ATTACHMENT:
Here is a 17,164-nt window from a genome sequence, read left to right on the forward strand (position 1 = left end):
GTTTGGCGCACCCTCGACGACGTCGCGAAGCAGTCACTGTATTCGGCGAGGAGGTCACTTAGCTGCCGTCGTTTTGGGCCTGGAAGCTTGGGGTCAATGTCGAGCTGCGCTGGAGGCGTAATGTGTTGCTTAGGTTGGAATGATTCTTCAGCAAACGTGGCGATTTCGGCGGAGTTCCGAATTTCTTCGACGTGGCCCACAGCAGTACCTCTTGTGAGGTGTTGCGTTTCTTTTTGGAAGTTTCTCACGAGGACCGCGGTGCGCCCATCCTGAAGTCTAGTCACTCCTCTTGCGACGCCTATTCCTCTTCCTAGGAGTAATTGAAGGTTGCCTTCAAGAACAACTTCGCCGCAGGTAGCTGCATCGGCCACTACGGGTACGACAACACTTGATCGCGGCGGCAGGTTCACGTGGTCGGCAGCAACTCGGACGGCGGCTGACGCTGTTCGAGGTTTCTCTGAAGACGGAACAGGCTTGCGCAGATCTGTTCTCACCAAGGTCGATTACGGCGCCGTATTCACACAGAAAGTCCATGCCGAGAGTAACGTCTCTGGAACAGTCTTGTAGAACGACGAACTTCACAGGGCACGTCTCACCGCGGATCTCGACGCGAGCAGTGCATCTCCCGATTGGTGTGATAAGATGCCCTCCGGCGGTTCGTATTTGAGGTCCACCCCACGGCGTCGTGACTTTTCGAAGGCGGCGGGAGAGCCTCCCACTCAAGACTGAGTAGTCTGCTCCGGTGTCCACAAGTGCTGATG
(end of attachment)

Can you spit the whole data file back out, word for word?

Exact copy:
Here is a 17,164-nt window from a genome sequence, read left to right on the forward strand (position 1 = left end):
GTTTGGCGCACCCTCGACGACGTCGCGAAGCAGTCACTGTATTCGGCGAGGAGGTCACTTAGCTGCCGTCGTTTTGGGCCTGGAAGCTTGGGGTCAATGTCGAGCTGCGCTGGAGGCGTAATGTGTTGCTTAGGTTGGAATGATTCTTCAGCAAACGTGGCGATTTCGGCGGAGTTCCGAATTTCTTCGACGTGGCCCACAGCAGTACCTCTTGTGAGGTGTTGCGTTTCTTTTTGGAAGTTTCTCACGAGGACCGCGGTGCGCCCATCCTGAAGTCTAGTCACTCCTCTTGCGACGCCTATTCCTCTTCCTAGGAGTAATTGAAGGTTGCCTTCAAGAACAACTTCGCCGCAGGTAGCTGCATCGGCCACTACGGGTACGACAACACTTGATCGCGGCGGCAGGTTCACGTGGTCGGCAGCAACTCGGACGGCGGCTGACGCTGTTCGAGGTTTCTCTGAAGACGGAACAGGCTTGCGCAGATCTGTTCTCACCAAGGTCGATTACGGCGCCGTATTCACACAGAAAGTCCATGCCGAGAGTAACGTCTCTGGAACAGTCTTGTAGAACGACGAACTTCACAGGGCACGTCTCACCGCGGATCTCGACGCGAGCAGTGCATCTCCCGATTGGTGTGATAAGATGCCCTCCGGCGGTTCGTATTTGAGGTCCACCCCACGGCGTCGTGACTTTTCGAAGGCGGCGGGAGAGCCTCCCACTCAAGACTGAGTAGTCTGCTCCGGTGTCCACAAGTGCTGATG